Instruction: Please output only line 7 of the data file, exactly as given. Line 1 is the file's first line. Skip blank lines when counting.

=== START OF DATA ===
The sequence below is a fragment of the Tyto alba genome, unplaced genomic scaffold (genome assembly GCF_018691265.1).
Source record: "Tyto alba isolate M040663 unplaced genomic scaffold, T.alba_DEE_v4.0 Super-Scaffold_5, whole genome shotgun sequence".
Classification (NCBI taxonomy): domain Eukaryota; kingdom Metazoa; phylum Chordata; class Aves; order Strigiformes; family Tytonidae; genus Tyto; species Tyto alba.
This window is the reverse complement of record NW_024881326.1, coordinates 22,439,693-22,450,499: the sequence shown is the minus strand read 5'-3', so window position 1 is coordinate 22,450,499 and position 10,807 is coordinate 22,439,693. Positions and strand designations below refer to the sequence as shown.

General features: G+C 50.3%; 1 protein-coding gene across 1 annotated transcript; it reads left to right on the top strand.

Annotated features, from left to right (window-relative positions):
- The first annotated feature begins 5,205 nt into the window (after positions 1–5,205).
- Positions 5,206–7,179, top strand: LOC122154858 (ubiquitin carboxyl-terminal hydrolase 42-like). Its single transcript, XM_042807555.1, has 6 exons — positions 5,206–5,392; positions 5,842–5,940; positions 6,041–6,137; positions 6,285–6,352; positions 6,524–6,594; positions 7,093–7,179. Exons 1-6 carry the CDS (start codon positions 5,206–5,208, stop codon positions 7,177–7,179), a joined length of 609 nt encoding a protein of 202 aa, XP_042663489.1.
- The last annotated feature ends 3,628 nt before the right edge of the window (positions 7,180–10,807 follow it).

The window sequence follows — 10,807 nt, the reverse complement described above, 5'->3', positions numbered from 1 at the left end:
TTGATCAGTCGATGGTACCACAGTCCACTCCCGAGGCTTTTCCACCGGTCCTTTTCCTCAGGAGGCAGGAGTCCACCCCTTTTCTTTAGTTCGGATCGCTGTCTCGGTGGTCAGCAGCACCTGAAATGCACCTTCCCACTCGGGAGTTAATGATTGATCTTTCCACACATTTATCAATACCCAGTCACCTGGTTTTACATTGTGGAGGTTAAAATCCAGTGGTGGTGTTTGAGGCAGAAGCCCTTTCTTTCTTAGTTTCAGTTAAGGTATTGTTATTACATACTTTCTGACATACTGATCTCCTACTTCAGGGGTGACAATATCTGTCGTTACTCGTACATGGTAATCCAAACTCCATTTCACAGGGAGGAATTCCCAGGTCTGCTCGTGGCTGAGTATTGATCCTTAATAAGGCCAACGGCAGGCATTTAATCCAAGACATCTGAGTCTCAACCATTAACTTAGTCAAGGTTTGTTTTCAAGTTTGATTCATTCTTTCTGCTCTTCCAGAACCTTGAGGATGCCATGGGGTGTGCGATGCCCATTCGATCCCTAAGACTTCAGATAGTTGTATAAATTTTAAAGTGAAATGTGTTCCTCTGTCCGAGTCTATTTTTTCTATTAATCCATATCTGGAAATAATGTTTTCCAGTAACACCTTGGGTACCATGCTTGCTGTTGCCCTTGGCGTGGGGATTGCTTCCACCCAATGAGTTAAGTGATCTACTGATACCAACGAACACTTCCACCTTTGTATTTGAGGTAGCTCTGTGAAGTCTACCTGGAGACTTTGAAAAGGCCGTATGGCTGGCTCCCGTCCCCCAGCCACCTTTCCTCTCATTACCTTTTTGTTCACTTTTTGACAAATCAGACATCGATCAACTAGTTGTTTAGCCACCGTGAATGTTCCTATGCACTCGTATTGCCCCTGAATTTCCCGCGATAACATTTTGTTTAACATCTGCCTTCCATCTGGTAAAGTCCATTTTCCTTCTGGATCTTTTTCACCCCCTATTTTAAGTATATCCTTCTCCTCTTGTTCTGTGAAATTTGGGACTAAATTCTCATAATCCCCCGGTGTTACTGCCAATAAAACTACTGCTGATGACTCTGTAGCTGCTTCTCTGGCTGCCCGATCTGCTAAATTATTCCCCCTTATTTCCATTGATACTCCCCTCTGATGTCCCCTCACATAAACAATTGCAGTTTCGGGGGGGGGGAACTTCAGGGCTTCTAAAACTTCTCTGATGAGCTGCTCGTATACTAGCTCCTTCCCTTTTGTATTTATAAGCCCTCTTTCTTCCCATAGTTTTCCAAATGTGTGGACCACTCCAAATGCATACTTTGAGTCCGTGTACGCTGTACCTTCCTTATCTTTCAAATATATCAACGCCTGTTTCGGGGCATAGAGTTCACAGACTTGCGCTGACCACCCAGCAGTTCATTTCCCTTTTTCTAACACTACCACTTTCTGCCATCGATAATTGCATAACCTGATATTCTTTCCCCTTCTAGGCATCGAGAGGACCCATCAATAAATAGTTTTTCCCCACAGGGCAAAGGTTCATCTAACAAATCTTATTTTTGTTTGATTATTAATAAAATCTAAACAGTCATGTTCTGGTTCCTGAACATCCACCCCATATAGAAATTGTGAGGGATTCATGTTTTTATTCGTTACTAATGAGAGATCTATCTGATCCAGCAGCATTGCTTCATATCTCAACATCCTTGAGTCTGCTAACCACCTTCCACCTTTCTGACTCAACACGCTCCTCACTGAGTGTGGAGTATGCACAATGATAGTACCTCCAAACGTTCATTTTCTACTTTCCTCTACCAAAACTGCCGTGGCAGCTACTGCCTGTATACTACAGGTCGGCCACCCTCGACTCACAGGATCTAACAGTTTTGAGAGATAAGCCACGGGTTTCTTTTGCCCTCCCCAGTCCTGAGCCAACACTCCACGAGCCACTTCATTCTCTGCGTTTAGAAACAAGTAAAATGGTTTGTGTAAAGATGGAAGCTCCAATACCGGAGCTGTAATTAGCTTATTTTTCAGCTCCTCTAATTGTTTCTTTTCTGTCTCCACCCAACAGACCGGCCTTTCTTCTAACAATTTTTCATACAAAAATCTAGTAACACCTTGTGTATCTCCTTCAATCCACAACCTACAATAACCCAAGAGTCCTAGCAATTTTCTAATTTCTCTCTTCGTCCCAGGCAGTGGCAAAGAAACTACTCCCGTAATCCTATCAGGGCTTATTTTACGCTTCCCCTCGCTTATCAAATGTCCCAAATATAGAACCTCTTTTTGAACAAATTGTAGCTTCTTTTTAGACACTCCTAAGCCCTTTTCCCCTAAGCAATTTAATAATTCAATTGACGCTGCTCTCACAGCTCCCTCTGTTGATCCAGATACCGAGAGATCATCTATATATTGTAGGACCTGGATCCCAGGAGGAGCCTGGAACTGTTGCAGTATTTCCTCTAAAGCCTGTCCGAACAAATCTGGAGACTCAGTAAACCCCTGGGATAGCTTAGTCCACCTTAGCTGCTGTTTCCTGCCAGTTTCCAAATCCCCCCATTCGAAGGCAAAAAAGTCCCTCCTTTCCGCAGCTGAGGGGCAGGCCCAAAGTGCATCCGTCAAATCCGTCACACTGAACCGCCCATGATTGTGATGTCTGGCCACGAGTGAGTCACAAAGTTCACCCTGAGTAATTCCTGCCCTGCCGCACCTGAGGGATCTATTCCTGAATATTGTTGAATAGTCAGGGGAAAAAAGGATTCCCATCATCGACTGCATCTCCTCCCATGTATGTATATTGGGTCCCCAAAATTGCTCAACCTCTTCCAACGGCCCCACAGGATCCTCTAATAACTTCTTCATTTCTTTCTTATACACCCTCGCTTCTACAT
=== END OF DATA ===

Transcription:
- The first annotated feature begins 5,205 nt into the window (after positions 1–5,205).